Before I get to Ezra Klein’s review of the Pete Peterson Fiscal Summit, let’s marvel for a second at just how much influence Peterson has, that he can get pretty much everyone in Washington to kiss the hem of his garment. Former President Bill Clinton, House Speaker John Boehner, Treasury Secretary Tim Geithner, and what seems like half of Congress were on hand at this thing. And the reason for this is simple: dollars and cents.
According to a review of tax documents from 2007 through 2011, Peterson has personally contributed at least $458 million to the Peter G. Peterson Foundation to cast Social Security, Medicare, Medicaid and government spending as in a state of crisis, in desperate need of dramatic cuts. Peterson’s millions have done next to nothing to change public opinion: In survey after survey, Americans reject the idea of cutting Social Security and Medicare. A recent national tour organized by AmericaSpeaks and largely funded by the Peter G. Peterson Foundation was met by audiences who rebuffed his proposals.
But Peterson has been able to drive a major shift in elite consensus about government spending, with talk of “grand bargains” that would slash entitlements, cut corporate tax rates and end personal tax breaks, such as the mortgage deduction, that benefit the middle class.
To put Peterson’s spending in context, all corporations and unions combined spent less than $4 billion on lobbying in 2011. Sen. Bernie Sanders (I-Vt.) was heading over to the summit on Tuesday afternoon to protest. During his entire federal career, beginning in 1989, Sanders has raised $16,566,611, according to the Center for Responsive Politics, roughly 3 percent of what Peterson has spent in just a few years.
This power is clear from the guest list last night. But it’s interesting to me to see who has been seduced by this power. Republicans are basically saying the same things in the era of Peterson that they have been saying for the past thirty years: they want low taxes and less wealth-redistributing programs to the lower classes. Sometimes they say they want “less spending” and a “smaller deficit,” but only when a Democrat is in office, and only in relation to those redistributive policies. The tax cuts blow holes in the deficit, so that’s not a preoccupation for them. And this was clear last night:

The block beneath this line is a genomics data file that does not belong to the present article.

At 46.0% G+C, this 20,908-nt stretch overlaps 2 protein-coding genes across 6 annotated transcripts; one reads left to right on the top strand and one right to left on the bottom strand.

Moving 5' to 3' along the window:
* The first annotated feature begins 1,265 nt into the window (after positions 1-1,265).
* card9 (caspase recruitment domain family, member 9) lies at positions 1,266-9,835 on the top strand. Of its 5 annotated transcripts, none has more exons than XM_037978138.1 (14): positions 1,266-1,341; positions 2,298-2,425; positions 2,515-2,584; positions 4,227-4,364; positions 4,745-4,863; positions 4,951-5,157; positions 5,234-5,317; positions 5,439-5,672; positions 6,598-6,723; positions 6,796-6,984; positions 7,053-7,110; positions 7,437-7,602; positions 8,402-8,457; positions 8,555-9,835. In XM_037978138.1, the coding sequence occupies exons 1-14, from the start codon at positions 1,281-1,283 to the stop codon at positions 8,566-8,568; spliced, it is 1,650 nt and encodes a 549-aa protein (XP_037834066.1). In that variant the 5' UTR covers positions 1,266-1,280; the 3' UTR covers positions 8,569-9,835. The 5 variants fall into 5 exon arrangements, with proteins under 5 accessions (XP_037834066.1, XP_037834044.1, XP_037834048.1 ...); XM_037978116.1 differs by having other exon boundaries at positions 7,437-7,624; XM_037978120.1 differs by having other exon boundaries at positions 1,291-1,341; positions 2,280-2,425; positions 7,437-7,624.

Even when asked point-blank how the GOP was to blame for the deficit crisis, Sen. Rob Portman — Bush’s budget director and another supercommittee alum — avoided any mention of taxes. Yes, he said, the Bush administration could have paid more attention to the long-term fiscal picture. But it was because “after 9/11, particularly … more was spent on homeland security, defense,” Portman explained. He added that Bush should have vetoed costly appropriations bills from Congress and cut more social spending. What he didn’t bring up: the Bush tax cuts — which have added more than $1.8 trillion to the deficit, more than any single other program under his presidency or Obama’s.
The only tax cuts they would entertain repealing are the ones that distribute funds to the lower classes. For example, in their budget bill, they replaced defense cuts with, among other things, a rollback of the child tax credit, which goes mostly to lower-class and middle-class families.